Wisconsin judge blocks hospital workers from starting new jobs with better pay

The uncertainty is the latest development in a battle over health care employees

By Alex Henderson

Published January 25, 2022 12:20AM (EST)

Doctor in PPE that includes a face shield and two face masks is on duty in the Zakarpattia Regional Clinical Infectious Diseases Hospital that treats COVID-19 patients, Uzhhorod, Zakarpattia Region, western Ukraine. (Serhii Hudak/ Ukrinform/Barcroft Media via Getty Images)
Doctor in PPE that includes a face shield and two face masks is on duty in the Zakarpattia Regional Clinical Infectious Diseases Hospital that treats COVID-19 patients, Uzhhorod, Zakarpattia Region, western Ukraine. (Serhii Hudak/ Ukrinform/Barcroft Media via Getty Images)

This article originally appeared on AlterNet.

The COVID-19 pandemic has created a vicious cycle in American hospitals. Overwhelmed by the stress the pandemic has created, many medical workers have left their hospital jobs — at a time when hospital workers are needed more than ever.

Leaving those jobs doesn't necessarily mean that they have left the medical professional altogether; some have left for other medical jobs. In Wisconsin, employees of ThedaCare left for jobs with Ascension Northeast Wisconsin — and ThedaCare responded by taking legal action in the hope of keeping them longer.

CRAZY\u2014When 7 Wisconsin hospital workers quit to work at another hospital for better pay & work/life balance, the 1st hospital didn't try to match the 2nd hospital's offer. It instead got a judge to issue a temporary order blocking the workers from leaving.https://www.postcrescent.com/story/news/2022/01/21/what-we-know-ascension-thedacare-court-battle-over-employees/6607417001/\u00a0\u2026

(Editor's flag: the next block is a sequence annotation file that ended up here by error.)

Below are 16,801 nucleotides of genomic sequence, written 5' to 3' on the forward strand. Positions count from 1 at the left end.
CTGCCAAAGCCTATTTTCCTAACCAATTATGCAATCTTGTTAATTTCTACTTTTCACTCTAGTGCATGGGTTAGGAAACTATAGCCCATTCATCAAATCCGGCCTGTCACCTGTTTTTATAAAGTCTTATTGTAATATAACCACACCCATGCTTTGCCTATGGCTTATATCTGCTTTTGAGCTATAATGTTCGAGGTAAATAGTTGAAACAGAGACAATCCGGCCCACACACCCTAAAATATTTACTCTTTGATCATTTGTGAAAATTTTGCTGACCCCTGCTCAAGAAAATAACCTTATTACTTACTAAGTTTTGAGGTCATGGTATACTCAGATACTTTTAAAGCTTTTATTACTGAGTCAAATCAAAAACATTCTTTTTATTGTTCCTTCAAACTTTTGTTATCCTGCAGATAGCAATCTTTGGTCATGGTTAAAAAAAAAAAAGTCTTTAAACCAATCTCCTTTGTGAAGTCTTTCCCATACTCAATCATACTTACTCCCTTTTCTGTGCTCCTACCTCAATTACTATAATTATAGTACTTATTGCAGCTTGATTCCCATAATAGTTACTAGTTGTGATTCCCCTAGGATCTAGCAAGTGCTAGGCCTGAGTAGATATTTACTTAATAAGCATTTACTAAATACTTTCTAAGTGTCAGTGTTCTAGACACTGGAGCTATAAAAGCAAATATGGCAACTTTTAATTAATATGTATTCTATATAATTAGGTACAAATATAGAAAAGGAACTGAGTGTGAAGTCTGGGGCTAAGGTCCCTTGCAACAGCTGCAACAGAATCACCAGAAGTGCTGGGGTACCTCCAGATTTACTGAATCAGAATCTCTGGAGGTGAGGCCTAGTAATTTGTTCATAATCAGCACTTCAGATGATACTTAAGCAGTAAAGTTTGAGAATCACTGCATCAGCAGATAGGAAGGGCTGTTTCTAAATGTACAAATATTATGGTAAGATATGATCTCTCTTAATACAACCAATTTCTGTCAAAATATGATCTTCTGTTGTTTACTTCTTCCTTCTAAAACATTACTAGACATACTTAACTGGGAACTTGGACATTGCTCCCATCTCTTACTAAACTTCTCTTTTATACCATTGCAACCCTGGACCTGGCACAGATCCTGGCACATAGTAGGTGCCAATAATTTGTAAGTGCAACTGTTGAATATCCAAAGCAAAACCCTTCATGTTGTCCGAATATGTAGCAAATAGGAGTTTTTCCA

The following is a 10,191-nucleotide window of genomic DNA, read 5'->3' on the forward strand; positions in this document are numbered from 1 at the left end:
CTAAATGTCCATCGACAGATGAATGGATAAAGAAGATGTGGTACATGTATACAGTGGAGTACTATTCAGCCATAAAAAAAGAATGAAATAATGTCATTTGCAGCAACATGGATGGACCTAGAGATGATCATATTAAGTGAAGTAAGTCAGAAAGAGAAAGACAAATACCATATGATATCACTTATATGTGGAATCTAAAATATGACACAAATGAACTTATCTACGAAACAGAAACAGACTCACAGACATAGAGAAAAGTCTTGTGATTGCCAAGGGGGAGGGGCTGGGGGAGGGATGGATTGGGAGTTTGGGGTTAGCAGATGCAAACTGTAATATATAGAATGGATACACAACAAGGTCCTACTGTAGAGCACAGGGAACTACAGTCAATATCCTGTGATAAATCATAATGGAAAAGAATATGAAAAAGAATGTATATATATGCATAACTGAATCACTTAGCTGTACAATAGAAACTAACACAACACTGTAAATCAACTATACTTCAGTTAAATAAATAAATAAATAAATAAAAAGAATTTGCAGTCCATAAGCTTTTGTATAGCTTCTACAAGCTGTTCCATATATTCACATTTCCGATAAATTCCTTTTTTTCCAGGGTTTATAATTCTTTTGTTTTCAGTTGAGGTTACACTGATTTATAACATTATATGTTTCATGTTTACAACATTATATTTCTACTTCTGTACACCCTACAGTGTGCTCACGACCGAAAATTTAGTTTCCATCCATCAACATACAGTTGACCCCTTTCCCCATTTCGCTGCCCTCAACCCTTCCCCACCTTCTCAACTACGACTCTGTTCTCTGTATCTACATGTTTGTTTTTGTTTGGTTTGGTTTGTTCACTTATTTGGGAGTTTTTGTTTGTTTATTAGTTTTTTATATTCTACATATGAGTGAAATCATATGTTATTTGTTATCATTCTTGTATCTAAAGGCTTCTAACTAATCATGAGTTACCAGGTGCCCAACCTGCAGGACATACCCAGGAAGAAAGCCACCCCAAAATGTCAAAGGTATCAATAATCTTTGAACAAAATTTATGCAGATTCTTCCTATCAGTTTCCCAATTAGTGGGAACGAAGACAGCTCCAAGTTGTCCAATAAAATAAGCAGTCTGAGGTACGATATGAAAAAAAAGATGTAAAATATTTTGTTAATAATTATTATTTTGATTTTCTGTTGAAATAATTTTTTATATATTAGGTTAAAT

— Steven Greenhouse (@Steven Greenhouse) 1642971371

Madeline Heim, a science reporter for the Appleton Post-Crescent in Wisconsin, explains, "It was unclear whether a group of former ThedaCare employees would be allowed to start their new jobs at Ascension Northeast Wisconsin Monday after lawyers for both health systems made their first appearance in court Friday morning. The uncertainty is the latest development in a battle over health care employees that began late Thursday and is now playing out in court. It comes as staff shortages strain health systems nationwide — nearly one in five health care workers have quit their jobs since the beginning of the COVID-19 pandemic."

This has been a local Wisconsin story -- a friend in Wisconsin brought it to my attention. Only now, thanks in part to social media, is the national media learning about this, and I hope some in the national media will cover it.

— Steven Greenhouse (@Steven Greenhouse) 1643034233

Added to court docs today is a letter from Timothy Breister, one of the 7 employees. \n\nBreister wrote he applied to the Ascension job for better work-life balance & was told when asking Theda to match the offer that "the long term expense ... was not worth the short term cost."

— Madeline Heim (@Madeline Heim) 1642810678

In Wisconsin, Outagamie County Circuit Court Judge Mark McGinnis, Heim notes, temporarily blocked the medical workers from starting their new jobs with Ascension. ThedaCare asked the judge to keep them from starting at Ascension until replacements could be found.

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"The employees were part of an 11-member interventional radiology and cardiovascular team, which can perform procedures to stop bleeding in targeted areas during a traumatic injury or restore blood flow to the brain in the case of a stroke," Heim notes. "Each of them (was) employed at-will, meaning they were not under an obligation to stay at ThedaCare for a certain amount of time."


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